NAACP Seeks Injunction To Block Voter ID Requirement In March Primary
The NAACP is seeking an injunction to halt the state's new voter identification law in the March primary elections.
Litigation over the law was put on hold until January, after legislators amended it this summer. Under the revised law, voters who don't have state-issued IDs must fill out a form explaining why they couldn't get one.
North Carolina NAACP President Rev. William Barber says an amendment to the law now requires voters without IDs to fill out a form explaining why they couldn't get one. Barber says that's confusing and intimidating.
"You start forcing people on the spot to have to read enormous amounts of documents. And then you say if they make one small mistake, the document could be seen as a form of perjury, and then they could actually get a felony."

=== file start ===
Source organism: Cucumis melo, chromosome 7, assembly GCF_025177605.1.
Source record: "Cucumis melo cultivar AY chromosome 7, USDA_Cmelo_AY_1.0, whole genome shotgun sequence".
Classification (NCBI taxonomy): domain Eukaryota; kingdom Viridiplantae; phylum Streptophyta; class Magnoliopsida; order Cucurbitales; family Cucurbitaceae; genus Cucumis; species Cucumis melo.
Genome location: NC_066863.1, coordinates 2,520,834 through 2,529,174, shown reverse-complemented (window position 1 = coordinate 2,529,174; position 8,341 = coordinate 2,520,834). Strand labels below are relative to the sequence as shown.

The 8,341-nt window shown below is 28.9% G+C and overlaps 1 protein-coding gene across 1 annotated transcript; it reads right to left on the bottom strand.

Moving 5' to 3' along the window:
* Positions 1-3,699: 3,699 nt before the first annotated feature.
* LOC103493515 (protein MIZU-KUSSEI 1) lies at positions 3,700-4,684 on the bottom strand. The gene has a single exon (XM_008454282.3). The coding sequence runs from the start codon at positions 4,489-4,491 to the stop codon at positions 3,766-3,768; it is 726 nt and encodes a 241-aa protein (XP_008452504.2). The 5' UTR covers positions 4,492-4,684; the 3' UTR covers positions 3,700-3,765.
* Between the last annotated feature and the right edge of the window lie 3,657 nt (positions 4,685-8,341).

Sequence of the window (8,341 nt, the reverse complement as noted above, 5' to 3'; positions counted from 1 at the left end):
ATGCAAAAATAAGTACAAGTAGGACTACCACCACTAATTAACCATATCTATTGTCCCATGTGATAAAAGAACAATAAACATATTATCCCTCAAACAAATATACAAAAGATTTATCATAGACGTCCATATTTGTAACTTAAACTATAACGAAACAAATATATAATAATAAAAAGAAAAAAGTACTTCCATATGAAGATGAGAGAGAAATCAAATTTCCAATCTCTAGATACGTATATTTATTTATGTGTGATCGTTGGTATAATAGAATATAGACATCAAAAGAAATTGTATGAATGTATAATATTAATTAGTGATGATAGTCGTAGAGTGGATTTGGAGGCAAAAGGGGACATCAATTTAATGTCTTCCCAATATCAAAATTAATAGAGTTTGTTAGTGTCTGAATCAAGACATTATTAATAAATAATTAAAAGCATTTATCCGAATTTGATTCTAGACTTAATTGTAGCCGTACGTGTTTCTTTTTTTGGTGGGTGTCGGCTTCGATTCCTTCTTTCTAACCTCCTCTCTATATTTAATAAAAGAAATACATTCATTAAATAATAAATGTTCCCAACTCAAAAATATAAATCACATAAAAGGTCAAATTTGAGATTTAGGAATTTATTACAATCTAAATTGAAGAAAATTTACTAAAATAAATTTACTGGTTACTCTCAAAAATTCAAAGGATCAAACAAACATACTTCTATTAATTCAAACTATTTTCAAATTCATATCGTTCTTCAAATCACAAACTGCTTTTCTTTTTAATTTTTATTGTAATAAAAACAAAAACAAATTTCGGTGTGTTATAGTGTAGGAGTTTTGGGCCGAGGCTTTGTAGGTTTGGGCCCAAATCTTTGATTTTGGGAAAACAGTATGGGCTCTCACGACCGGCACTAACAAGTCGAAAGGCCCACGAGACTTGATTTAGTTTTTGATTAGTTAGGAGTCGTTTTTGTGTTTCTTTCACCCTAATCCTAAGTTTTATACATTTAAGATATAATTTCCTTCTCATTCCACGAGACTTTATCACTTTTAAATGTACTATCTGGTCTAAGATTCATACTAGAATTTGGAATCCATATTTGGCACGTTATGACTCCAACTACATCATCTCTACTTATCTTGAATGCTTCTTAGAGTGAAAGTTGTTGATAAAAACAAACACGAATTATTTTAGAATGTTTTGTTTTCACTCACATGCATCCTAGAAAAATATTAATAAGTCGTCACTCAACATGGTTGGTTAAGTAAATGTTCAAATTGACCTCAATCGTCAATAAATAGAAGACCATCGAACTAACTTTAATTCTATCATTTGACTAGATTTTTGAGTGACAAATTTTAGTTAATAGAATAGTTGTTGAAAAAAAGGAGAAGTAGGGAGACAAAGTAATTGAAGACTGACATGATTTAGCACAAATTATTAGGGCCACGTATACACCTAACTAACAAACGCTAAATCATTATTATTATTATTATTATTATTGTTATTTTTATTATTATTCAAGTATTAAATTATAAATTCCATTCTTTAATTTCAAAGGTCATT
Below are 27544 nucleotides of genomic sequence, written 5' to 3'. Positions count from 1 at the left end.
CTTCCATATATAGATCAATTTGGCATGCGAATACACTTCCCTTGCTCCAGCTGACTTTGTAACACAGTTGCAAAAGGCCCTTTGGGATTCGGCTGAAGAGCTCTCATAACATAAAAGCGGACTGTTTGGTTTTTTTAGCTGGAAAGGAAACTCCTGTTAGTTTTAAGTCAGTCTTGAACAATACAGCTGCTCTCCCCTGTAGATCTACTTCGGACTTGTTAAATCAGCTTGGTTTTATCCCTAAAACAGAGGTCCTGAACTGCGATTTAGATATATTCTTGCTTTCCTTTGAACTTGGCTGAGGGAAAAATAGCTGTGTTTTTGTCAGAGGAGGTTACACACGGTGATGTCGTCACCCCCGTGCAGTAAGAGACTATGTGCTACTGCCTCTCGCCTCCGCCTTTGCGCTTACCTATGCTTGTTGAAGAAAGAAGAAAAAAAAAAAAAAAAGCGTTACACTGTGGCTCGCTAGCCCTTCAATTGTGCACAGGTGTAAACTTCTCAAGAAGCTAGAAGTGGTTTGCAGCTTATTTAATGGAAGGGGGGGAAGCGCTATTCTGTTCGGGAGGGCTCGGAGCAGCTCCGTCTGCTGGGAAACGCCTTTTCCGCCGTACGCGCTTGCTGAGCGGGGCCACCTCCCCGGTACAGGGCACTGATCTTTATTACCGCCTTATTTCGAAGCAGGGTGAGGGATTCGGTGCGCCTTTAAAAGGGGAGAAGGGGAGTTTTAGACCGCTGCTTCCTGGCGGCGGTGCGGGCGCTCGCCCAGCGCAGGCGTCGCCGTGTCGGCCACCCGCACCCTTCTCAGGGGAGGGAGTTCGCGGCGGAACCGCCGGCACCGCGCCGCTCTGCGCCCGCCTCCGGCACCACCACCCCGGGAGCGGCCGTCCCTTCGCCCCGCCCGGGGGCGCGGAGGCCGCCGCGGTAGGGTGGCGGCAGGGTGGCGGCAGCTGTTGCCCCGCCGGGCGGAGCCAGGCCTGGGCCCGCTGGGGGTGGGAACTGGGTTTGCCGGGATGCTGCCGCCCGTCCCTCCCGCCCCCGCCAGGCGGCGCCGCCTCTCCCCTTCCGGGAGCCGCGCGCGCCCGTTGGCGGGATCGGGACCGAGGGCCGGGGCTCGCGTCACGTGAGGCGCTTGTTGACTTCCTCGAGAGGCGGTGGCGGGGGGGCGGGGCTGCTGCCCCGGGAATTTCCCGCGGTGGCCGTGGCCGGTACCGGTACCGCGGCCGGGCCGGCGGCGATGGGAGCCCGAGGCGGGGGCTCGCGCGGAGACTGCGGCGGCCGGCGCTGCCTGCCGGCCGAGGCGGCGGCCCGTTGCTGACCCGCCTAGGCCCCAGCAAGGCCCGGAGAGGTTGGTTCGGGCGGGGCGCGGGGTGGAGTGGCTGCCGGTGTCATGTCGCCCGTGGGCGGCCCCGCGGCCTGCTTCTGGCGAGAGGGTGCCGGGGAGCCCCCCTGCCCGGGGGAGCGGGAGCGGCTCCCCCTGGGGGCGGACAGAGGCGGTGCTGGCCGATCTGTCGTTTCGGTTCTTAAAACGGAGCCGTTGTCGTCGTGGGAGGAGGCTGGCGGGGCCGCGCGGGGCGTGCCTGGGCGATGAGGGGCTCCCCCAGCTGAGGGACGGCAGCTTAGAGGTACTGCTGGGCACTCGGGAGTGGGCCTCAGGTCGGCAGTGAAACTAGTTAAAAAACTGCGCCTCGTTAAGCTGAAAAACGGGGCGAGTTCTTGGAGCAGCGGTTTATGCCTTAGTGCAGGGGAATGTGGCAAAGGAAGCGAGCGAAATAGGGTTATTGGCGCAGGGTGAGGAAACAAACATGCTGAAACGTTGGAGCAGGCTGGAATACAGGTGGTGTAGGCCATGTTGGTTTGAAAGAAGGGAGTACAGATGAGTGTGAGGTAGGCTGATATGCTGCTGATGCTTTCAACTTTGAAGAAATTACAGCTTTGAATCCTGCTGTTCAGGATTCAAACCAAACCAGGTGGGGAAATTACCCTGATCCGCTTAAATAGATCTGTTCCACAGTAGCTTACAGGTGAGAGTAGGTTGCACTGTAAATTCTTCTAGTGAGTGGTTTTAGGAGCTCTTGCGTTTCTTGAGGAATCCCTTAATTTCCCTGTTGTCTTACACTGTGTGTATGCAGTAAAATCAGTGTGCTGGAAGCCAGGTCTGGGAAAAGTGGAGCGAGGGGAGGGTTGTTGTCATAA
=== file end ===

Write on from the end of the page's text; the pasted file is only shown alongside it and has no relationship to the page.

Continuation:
Barber adds that poll workers and the public haven't been properly educated about the law, which was amended this summer.
"Our state legislature has created so much confusion, and so much uncertainty, and so much potential for suppression that we cannot implement a law that we believe, once examined by the courts and the constitution will be proven illegal."
Jay DeLancy of the nonprofit Voter Integrity Project supports the voter ID requirement, adding that the state is working to help people get proper documentation. He says IDs are important to prevent voter fraud.
"It's critical that the public believe in their electoral process. And when you see organizations fighting this hard against voter ID, it raises real suspicions about what their motives are."
The voter ID case is scheduled to go to trial January 25th.